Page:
By clicking on any of the calculator functions, the app will say aloud the full value of what is currently on the screen. It updates the spoken term as you type, so it won’t be saying the wrong number! Symbols, such as “=” (or “equal”) are spoken aloud as well. The app will even read out the final answer! There is also a volume adjuster in the app which is separate from the device’s audio settings.

Voice Options

The app can speak in your own voice, in the voice of someone you’ve recorded, or in the pre-downloaded voice!

Plenty of Layout Options

There are two general layouts: a default layout, which looks like the above image, and a simplified layout. The simplified layout has larger buttons and only operators and numbers on the screen. Additionally, there are also two different color settings: the Low Contrast setting (shown in the picture above), and the High Contrast setting (which has a yellow background with black buttons).

Simple to Use

This Talking Calculator can add, subtract, multiply, and divide, just like a normal calculator. It also can use exponents and take the square root of a number.


If you want to learn more, check out Talking Calculator by Adam Croser for iOS here. If you are looking for a talking calculator with more features, you should check out the iOS app Talking Scientific Calculator by Adam Croser. A similar Android version of Talking Calculator by Sanjeev Neupane is also available.

The Talking Calculator iOS version is $1.99. The Talking Scientific Calculator for iOS is $4.99, and acts like a full scientific calculator. The Talking Calculator Android app is free to download.

Sign Language Interpretation Gloves

December 5, 2016


Researchers around the world have been exploring a growing problem in the deaf community: how to facilitate communication between the 360 million people with hearing impairments and the orally-spoken world. Sign language is commonly taught to the deaf, however, rarely taught to the hearing members of the community. As a result, a communication gap exists. Signers must rely on a human interpreter or pen and paper to get their words across to friends, colleagues, or employers. The language barrier between the hearing and hearing impaired creates challenges from lost job opportunities to discomfort in friend groups and must be overcome by a person who relies on signing to communicate in the average social atmosphere.

signingglovesfeatured2Communication between the hearing and hearing impaired is a huge problem: we cannot allow millions of people to rely on interpreters or pen and paper to have a voice. That’s why college students like Hadeel Ayoub, Thomas Pryor and Navid Azodi, and Ranjay Krishna, Seonwoo Lee, and Si Ping Wang have been working on gloves that can translate hand gestures into audible speech.

Sensors in the gloves measure the change in position of a person’s fingers and hands. The signals are then processed by computer chips and translated into speech. Many different prototypes are being explored—some that connect to apps on your smartphone, others that display what the gloves translate via little screens attached to the wrists of the gloves, and others that communicate via laptop. However, all use the same principle of a wearable device that can replace reliance on human translators for the signing community, and one day could be more convenient than pulling out pen and paper to communicate everyday needs like your morning Starbucks coffee order.

As exciting as these gloves are, they are still in their early stages of development. Right now, they can only translate a few simple, distinct gestures, and will not be ready for commercial development for a few years. However, innovations such as these sign language translating gloves are just another example of how technology can break down disability barriers and give equal opportunity for all to communicate and thrive!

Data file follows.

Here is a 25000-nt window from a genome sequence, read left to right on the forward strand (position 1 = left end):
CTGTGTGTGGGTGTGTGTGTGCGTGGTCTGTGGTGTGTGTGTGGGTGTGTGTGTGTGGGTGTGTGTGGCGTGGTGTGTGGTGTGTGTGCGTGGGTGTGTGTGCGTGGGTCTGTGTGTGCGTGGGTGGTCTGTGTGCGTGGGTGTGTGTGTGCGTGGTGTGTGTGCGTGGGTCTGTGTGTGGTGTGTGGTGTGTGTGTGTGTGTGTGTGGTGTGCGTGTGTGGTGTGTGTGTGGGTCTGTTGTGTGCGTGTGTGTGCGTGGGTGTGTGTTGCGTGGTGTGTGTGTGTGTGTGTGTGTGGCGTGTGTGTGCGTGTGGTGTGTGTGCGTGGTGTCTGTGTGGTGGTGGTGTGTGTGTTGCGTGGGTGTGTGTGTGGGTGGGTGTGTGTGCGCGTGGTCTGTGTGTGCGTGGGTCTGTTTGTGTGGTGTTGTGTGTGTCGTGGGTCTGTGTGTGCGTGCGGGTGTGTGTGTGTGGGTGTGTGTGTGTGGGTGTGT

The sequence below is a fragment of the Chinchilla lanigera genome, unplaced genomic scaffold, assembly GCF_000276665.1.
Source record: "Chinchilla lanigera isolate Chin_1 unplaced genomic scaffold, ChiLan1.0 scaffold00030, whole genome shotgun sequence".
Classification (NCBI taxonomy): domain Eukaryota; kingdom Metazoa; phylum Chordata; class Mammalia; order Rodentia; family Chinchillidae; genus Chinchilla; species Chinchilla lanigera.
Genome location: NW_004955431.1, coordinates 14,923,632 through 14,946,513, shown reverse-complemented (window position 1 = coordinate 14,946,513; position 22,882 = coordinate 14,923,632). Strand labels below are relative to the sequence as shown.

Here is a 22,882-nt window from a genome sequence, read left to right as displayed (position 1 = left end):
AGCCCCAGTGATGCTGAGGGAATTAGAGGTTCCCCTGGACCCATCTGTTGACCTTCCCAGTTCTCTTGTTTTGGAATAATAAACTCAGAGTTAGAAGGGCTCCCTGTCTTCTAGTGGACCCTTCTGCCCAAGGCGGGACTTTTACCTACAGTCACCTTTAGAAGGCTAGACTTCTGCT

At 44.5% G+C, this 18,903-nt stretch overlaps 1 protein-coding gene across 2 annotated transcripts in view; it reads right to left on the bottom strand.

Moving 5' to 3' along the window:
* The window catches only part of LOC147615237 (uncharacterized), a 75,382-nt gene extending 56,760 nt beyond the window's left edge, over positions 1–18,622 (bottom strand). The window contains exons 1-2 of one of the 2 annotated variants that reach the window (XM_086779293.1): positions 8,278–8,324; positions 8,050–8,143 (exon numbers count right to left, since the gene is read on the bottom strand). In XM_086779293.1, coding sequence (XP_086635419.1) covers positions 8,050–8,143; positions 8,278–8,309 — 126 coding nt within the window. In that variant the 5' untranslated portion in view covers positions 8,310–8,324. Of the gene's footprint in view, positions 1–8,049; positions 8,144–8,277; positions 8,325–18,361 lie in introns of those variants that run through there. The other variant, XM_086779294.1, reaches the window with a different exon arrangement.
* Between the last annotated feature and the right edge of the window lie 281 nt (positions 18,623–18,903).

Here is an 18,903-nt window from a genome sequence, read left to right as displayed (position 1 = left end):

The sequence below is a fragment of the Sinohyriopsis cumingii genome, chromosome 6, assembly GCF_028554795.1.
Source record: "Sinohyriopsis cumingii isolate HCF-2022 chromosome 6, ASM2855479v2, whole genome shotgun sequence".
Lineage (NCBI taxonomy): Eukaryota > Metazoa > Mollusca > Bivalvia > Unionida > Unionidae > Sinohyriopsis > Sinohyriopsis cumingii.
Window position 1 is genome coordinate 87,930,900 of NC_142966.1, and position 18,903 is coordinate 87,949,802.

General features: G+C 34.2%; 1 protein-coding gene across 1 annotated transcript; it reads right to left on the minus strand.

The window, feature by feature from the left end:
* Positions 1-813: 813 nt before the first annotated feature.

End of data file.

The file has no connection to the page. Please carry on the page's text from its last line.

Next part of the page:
myHomework: App of the Week

November 28, 2016

If you’ve ever found yourself looking for a planner app, but have no idea where to begin, or are annoyed and overwhelmed by the many options, look no further than myHomework. myHomework is a free app, with a user-friendly interface that can display your class schedule and homework. Assignments can be viewed by class, priority, and type, and all information can be synced across multiple devices. In the past, I’ve avoided using planner apps, because I find they are filled with too many options and settings. Compared to apps used for a similar purpose, I find this one easy to understand and very user-friendly.


Creating a myHomework account is both free and easy; however, the premium version of myHomework is $4.99 per year. The premium version includes features like file attachments, due date reminders, and no ads! If you choose to pay for the premium version, you will be prompted at the end of the year asking if you would like to renew it; if not, you can move down to the Standard version with no problems!

To learn more about myHomework visit: https://myhomeworkapp.com/


Tip: Combining Echo Smartpen and Cornell Notetaking

November 14, 2016

Echo Smartpen

One of my favorite types of assistive technology that is offered by CSDTech is the Echo Smartpen developed by Livescribe. As students, we may have been in situations where we miss what the professor had said as we were writing down notes. The Echo Smartpen solves this problem by recording audio that syncs with the lecture notes as you’re writing. As a result, you will be able to read your notes, listen to a playback of your professor’s lecture, and fill in any information that was missed. Research shows that the more senses you stimulate, the better you are able to retain information. With the Echo Smartpen, your tactile (writing), sight (reading), and hearing (listening) senses are being used, and so you’re making more connections with the information.Livescribe Echo Smartpen